Dan
Dan
7 years ago

I think theistic evolutionists need to be careful about elevating science above God’s Word, and thus making God’s Word subordinate to science.  In my opinion, in order to maintain a coherent Christian worldview, I believe we must acknowledge that God’s revelation is superior to (and supersedes) man’s limited knowledge of the natural world.  This is because both the world and man were created by God.  Moreover, man’s knowledge and judgment are finite as well as affected by sin, due to man’s fallen nature. 

Michael D
Michael D
7 years ago

Dan, if you do a web search for Alvin Plantinga Historical Adam, you will find the answer offered by Mr. Plantinga. I doubt you’ll find it persuasive. At some point you have to accept that the opening chapters of genesis are not historical, and see what theological road that leads you down. 

Dan
Dan
7 years ago

Michael, I respectfully disagree.  I don’t place science on that high of a pedestal.  I don’t believe that science, or scientific inquiry, is the chief standard upon which all human knowledge rests.  It can’t be, since God created the universe, and God clearly intervenes supernaturally in it, thus demonstrating both His transcendence and His imminence.  We live in a material universe that also has an immaterial (and spiritual) dimension to it.  What does science inform us about this dimension?  What possibly can it inform us about it?  The answer is silence.  God is the ultimate reality, and God created and sustains… Read more »

Eric Stampher
Eric Stampher
7 years ago

Death through Adam?  So no carnivorous biology in action, pre-fall?  Are you seeing it as a “natural” consequent of sin?  Or are you saying it is a God-imposed curse, like the extra thorniness in gardening?  And must suffering as we know it accompany any of the death as it was (I’m proposing) experienced pre-fall?

Kimberley
Kimberley
7 years ago

I’m with you Genevieve :D

Seth B.
Seth B.
7 years ago

JOSH do you have a book to recommend on that?!

Dan
Dan
7 years ago

Eric, where in Genesis does it mention death or suffering pre-fall?  And no, I’m not viewing death as merely a “natural” consequent of sin.  It’s part natural, but also part metaphysical/spiritual, since man is both body and spirit.  As the Bible teaches, due to sin entering the world, man doesn’t just die a physical death, he dies a spiritual death as well.  Man was created in the image of God, therefore man bears God’s likeness and His communicable attributes.  Moreover, since we are created in His image, we have His law written on our hearts, to which our consciences also bear witness (Romans 2:14-15).  Thus,… Read more »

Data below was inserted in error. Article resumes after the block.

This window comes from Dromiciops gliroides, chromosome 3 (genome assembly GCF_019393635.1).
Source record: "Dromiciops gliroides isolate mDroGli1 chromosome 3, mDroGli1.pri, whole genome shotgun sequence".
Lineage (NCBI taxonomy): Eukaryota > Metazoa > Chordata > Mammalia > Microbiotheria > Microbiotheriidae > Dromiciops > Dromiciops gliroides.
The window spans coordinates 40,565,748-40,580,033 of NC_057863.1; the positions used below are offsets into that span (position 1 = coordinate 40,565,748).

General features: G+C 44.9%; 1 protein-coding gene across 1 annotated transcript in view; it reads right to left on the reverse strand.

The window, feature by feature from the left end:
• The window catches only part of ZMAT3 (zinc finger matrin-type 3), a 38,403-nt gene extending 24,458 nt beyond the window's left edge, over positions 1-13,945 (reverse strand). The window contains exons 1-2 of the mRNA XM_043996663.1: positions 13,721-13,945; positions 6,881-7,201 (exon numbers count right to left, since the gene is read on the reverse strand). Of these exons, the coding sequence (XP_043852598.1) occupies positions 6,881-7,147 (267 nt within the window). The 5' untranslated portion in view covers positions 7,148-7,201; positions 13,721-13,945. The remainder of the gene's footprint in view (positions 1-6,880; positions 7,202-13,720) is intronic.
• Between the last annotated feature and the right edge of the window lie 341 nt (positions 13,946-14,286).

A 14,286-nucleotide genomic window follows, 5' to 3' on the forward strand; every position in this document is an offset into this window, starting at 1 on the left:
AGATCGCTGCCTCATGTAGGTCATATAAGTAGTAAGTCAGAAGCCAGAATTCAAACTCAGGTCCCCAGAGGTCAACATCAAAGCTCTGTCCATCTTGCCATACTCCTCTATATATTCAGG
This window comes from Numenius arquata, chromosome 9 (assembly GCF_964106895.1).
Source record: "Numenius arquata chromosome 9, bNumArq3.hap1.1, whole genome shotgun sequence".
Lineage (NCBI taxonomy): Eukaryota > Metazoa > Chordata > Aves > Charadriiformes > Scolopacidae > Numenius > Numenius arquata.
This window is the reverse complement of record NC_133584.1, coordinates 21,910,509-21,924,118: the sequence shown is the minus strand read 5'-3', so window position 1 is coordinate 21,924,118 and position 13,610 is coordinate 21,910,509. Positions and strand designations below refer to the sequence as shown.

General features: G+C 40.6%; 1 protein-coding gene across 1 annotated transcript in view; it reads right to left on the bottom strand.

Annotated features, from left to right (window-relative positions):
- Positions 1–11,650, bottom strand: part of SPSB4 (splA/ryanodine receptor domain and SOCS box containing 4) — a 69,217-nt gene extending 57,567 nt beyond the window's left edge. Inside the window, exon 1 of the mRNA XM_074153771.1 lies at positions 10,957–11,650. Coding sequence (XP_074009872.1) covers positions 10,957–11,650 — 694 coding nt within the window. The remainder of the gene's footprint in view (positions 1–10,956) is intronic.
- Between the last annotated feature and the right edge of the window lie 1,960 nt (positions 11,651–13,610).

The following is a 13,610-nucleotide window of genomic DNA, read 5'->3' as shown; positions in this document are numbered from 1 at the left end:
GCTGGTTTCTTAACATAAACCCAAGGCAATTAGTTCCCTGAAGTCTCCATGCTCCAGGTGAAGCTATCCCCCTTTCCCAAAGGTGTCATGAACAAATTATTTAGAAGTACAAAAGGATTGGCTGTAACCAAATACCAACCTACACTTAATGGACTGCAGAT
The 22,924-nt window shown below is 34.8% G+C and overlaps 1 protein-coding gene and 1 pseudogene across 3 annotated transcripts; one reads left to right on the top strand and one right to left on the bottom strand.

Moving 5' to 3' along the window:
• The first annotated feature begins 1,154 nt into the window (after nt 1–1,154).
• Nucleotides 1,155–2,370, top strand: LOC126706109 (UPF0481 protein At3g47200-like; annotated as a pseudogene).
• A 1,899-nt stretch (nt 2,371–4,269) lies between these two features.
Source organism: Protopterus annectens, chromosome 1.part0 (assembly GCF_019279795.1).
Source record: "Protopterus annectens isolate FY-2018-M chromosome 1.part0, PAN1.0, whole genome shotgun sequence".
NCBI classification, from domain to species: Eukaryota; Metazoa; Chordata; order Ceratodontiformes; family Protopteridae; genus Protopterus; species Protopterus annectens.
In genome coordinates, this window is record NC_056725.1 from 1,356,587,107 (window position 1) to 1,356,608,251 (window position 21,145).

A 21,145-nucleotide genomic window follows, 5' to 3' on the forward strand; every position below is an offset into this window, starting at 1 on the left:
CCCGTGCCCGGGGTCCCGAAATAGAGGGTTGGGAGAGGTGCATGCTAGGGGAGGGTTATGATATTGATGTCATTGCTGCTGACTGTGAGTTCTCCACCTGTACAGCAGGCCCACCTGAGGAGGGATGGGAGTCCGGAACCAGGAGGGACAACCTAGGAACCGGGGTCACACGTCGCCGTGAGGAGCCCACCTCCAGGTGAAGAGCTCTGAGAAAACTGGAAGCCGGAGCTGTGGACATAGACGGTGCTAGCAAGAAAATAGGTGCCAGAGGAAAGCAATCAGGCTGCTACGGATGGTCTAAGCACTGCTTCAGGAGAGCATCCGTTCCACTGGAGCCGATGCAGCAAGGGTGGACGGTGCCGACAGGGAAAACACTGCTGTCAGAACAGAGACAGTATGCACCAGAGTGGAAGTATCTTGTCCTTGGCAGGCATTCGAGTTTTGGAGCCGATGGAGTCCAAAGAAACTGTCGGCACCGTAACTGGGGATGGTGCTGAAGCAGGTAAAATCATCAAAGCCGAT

Rob Steele
Rob Steele
7 years ago

I hate to be the one asking “Did God actually say …?” but really, did he specify six earth days?  I’m suggesting that young earthers are reading Genesis wrong.  I don’t insist upon it but that’s how it looks to me.  Anyway, that’s my answer to “God told us.”  The second objection is like unto the first: the problem of primordial evil.  The answer to that is a better theodicy: It is good that there is evil.  I tend to agree with the third issue, the interpretation of the scientific evidence but then I’m no scientist either.

Tim Mullet
Tim Mullet
7 years ago

Rob, evening and morning first day seem pretty unambiguous.

Tim Mullet
Tim Mullet
7 years ago

*seems
 

J Trocke
J Trocke
7 years ago

I’m not so sure we can rule out the possibility of death pre-fall.  What did Adam and Eve eat?  If they ate of the approved vegetation in the Garden, doesn’t that mean plant cells were dying?  Did the pair have hair and fingernails?  If so that’s dead skin cells.  Working our way up the food chain, where do we begin our objection?  Were the ants tread underfoot by Adam unsquashable?

Jon
Jon
7 years ago

Doug, on the point of the “fossil record of death.” Scripture says nothing regarding the death of anything in creation except humanity. We know that the death of man was uniquely introduced at the Fall as a consequence of sin. There is no indication that the rest of creation: plant and animal did not die and decay. I don’t see why those things are necessarily “not good.” In fact, since we know that Adam and Eve ate of plants, we know that at least cell-death existed pre-fall. Scripture does not permit you to reject out of hand pre-fall death of… Read more »